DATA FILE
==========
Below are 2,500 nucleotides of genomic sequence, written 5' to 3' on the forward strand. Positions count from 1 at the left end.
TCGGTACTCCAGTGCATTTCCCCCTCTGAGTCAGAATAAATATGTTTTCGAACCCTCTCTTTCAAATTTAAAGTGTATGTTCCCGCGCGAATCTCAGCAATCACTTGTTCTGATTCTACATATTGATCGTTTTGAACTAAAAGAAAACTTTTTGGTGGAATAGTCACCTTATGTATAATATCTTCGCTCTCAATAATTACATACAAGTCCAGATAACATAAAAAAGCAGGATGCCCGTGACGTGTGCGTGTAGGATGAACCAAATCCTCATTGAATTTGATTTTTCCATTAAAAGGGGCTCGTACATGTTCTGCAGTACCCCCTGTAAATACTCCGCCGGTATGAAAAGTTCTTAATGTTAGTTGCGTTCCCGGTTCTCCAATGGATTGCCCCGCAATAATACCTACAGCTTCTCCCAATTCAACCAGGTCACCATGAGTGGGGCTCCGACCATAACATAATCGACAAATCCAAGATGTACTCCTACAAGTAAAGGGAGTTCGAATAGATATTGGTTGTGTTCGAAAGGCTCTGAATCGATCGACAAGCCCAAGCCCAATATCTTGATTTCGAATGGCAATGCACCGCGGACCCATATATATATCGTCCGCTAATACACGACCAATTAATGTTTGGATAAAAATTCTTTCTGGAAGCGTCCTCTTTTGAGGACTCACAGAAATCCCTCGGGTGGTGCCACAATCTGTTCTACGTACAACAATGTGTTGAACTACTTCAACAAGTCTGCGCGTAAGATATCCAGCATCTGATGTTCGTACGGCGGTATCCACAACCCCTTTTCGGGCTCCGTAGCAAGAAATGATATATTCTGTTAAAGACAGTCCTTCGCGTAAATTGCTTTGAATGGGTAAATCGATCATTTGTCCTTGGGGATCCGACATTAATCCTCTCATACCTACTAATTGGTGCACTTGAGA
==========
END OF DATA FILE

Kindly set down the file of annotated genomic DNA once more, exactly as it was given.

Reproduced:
Below are 2,500 nucleotides of genomic sequence, written 5' to 3' on the forward strand. Positions count from 1 at the left end.
TCGGTACTCCAGTGCATTTCCCCCTCTGAGTCAGAATAAATATGTTTTCGAACCCTCTCTTTCAAATTTAAAGTGTATGTTCCCGCGCGAATCTCAGCAATCACTTGTTCTGATTCTACATATTGATCGTTTTGAACTAAAAGAAAACTTTTTGGTGGAATAGTCACCTTATGTATAATATCTTCGCTCTCAATAATTACATACAAGTCCAGATAACATAAAAAAGCAGGATGCCCGTGACGTGTGCGTGTAGGATGAACCAAATCCTCATTGAATTTGATTTTTCCATTAAAAGGGGCTCGTACATGTTCTGCAGTACCCCCTGTAAATACTCCGCCGGTATGAAAAGTTCTTAATGTTAGTTGCGTTCCCGGTTCTCCAATGGATTGCCCCGCAATAATACCTACAGCTTCTCCCAATTCAACCAGGTCACCATGAGTGGGGCTCCGACCATAACATAATCGACAAATCCAAGATGTACTCCTACAAGTAAAGGGAGTTCGAATAGATATTGGTTGTGTTCGAAAGGCTCTGAATCGATCGACAAGCCCAAGCCCAATATCTTGATTTCGAATGGCAATGCACCGCGGACCCATATATATATCGTCCGCTAATACACGACCAATTAATGTTTGGATAAAAATTCTTTCTGGAAGCGTCCTCTTTTGAGGACTCACAGAAATCCCTCGGGTGGTGCCACAATCTGTTCTACGTACAACAATGTGTTGAACTACTTCAACAAGTCTGCGCGTAAGATATCCAGCATCTGATGTTCGTACGGCGGTATCCACAACCCCTTTTCGGGCTCCGTAGCAAGAAATGATATATTCTGTTAAAGACAGTCCTTCGCGTAAATTGCTTTGAATGGGTAAATCGATCATTTGTCCTTGGGGATCCGACATTAATCCTCTCATACCTACTAATTGGTGCACTTGAGA